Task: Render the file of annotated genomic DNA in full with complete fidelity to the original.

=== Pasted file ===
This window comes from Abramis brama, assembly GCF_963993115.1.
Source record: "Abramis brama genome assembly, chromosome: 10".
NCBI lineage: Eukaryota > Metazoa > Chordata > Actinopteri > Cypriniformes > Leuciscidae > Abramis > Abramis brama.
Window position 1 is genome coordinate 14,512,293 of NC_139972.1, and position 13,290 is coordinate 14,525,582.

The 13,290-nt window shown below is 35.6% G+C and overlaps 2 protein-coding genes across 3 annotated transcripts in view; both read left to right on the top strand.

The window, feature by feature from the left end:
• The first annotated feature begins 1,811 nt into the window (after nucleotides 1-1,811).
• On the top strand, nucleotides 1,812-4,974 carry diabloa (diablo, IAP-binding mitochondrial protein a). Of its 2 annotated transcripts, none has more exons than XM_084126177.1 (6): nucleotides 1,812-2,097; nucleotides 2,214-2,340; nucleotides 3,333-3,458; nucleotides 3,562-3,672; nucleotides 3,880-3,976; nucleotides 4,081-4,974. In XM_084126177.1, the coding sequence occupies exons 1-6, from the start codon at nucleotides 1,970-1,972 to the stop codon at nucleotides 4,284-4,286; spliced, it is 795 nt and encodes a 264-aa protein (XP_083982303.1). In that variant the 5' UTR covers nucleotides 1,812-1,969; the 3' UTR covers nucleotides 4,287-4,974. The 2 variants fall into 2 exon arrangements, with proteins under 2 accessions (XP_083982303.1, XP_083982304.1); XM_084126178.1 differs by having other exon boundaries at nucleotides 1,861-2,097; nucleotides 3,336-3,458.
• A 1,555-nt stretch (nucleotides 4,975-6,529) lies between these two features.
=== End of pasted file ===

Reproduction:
This window comes from Abramis brama, assembly GCF_963993115.1.
Source record: "Abramis brama genome assembly, chromosome: 10".
NCBI lineage: Eukaryota > Metazoa > Chordata > Actinopteri > Cypriniformes > Leuciscidae > Abramis > Abramis brama.
Window position 1 is genome coordinate 14,512,293 of NC_139972.1, and position 13,290 is coordinate 14,525,582.

The 13,290-nt window shown below is 35.6% G+C and overlaps 2 protein-coding genes across 3 annotated transcripts in view; both read left to right on the top strand.

The window, feature by feature from the left end:
• The first annotated feature begins 1,811 nt into the window (after nucleotides 1-1,811).
• On the top strand, nucleotides 1,812-4,974 carry diabloa (diablo, IAP-binding mitochondrial protein a). Of its 2 annotated transcripts, none has more exons than XM_084126177.1 (6): nucleotides 1,812-2,097; nucleotides 2,214-2,340; nucleotides 3,333-3,458; nucleotides 3,562-3,672; nucleotides 3,880-3,976; nucleotides 4,081-4,974. In XM_084126177.1, the coding sequence occupies exons 1-6, from the start codon at nucleotides 1,970-1,972 to the stop codon at nucleotides 4,284-4,286; spliced, it is 795 nt and encodes a 264-aa protein (XP_083982303.1). In that variant the 5' UTR covers nucleotides 1,812-1,969; the 3' UTR covers nucleotides 4,287-4,974. The 2 variants fall into 2 exon arrangements, with proteins under 2 accessions (XP_083982303.1, XP_083982304.1); XM_084126178.1 differs by having other exon boundaries at nucleotides 1,861-2,097; nucleotides 3,336-3,458.
• A 1,555-nt stretch (nucleotides 4,975-6,529) lies between these two features.